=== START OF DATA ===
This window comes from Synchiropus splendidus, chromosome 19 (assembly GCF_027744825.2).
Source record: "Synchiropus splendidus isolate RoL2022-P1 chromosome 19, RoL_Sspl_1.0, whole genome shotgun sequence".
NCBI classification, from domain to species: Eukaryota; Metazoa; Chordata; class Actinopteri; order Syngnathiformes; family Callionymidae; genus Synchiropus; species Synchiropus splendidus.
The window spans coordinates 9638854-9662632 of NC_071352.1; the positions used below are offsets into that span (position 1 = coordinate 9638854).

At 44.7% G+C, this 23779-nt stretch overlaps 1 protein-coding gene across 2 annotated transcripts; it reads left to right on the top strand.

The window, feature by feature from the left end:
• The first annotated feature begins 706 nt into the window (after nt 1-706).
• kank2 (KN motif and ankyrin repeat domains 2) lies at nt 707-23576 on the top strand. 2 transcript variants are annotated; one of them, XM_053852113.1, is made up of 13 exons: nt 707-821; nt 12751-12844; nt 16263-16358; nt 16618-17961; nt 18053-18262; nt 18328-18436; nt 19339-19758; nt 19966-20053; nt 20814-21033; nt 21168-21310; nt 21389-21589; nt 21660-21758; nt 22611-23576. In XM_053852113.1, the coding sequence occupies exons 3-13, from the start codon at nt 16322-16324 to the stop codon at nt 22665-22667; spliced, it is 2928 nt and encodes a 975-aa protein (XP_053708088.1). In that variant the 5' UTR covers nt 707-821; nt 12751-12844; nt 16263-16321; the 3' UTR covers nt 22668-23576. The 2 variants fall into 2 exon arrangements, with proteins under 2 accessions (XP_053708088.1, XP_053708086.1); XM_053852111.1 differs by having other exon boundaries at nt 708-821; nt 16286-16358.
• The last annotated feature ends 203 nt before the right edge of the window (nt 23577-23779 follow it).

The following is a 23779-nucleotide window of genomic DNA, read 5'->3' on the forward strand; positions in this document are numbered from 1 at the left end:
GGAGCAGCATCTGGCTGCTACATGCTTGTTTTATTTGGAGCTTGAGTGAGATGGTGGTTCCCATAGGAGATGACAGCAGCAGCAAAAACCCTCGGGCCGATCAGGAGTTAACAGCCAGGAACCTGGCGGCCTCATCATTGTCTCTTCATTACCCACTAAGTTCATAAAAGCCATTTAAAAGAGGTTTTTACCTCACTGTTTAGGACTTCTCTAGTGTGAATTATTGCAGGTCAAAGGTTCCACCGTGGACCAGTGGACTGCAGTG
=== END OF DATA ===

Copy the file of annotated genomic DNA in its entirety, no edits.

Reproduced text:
This window comes from Synchiropus splendidus, chromosome 19 (assembly GCF_027744825.2).
Source record: "Synchiropus splendidus isolate RoL2022-P1 chromosome 19, RoL_Sspl_1.0, whole genome shotgun sequence".
NCBI classification, from domain to species: Eukaryota; Metazoa; Chordata; class Actinopteri; order Syngnathiformes; family Callionymidae; genus Synchiropus; species Synchiropus splendidus.
The window spans coordinates 9638854-9662632 of NC_071352.1; the positions used below are offsets into that span (position 1 = coordinate 9638854).

At 44.7% G+C, this 23779-nt stretch overlaps 1 protein-coding gene across 2 annotated transcripts; it reads left to right on the top strand.

The window, feature by feature from the left end:
• The first annotated feature begins 706 nt into the window (after nt 1-706).
• kank2 (KN motif and ankyrin repeat domains 2) lies at nt 707-23576 on the top strand. 2 transcript variants are annotated; one of them, XM_053852113.1, is made up of 13 exons: nt 707-821; nt 12751-12844; nt 16263-16358; nt 16618-17961; nt 18053-18262; nt 18328-18436; nt 19339-19758; nt 19966-20053; nt 20814-21033; nt 21168-21310; nt 21389-21589; nt 21660-21758; nt 22611-23576. In XM_053852113.1, the coding sequence occupies exons 3-13, from the start codon at nt 16322-16324 to the stop codon at nt 22665-22667; spliced, it is 2928 nt and encodes a 975-aa protein (XP_053708088.1). In that variant the 5' UTR covers nt 707-821; nt 12751-12844; nt 16263-16321; the 3' UTR covers nt 22668-23576. The 2 variants fall into 2 exon arrangements, with proteins under 2 accessions (XP_053708088.1, XP_053708086.1); XM_053852111.1 differs by having other exon boundaries at nt 708-821; nt 16286-16358.
• The last annotated feature ends 203 nt before the right edge of the window (nt 23577-23779 follow it).

The following is a 23779-nucleotide window of genomic DNA, read 5'->3' on the forward strand; positions in this document are numbered from 1 at the left end:
GGAGCAGCATCTGGCTGCTACATGCTTGTTTTATTTGGAGCTTGAGTGAGATGGTGGTTCCCATAGGAGATGACAGCAGCAGCAAAAACCCTCGGGCCGATCAGGAGTTAACAGCCAGGAACCTGGCGGCCTCATCATTGTCTCTTCATTACCCACTAAGTTCATAAAAGCCATTTAAAAGAGGTTTTTACCTCACTGTTTAGGACTTCTCTAGTGTGAATTATTGCAGGTCAAAGGTTCCACCGTGGACCAGTGGACTGCAGTG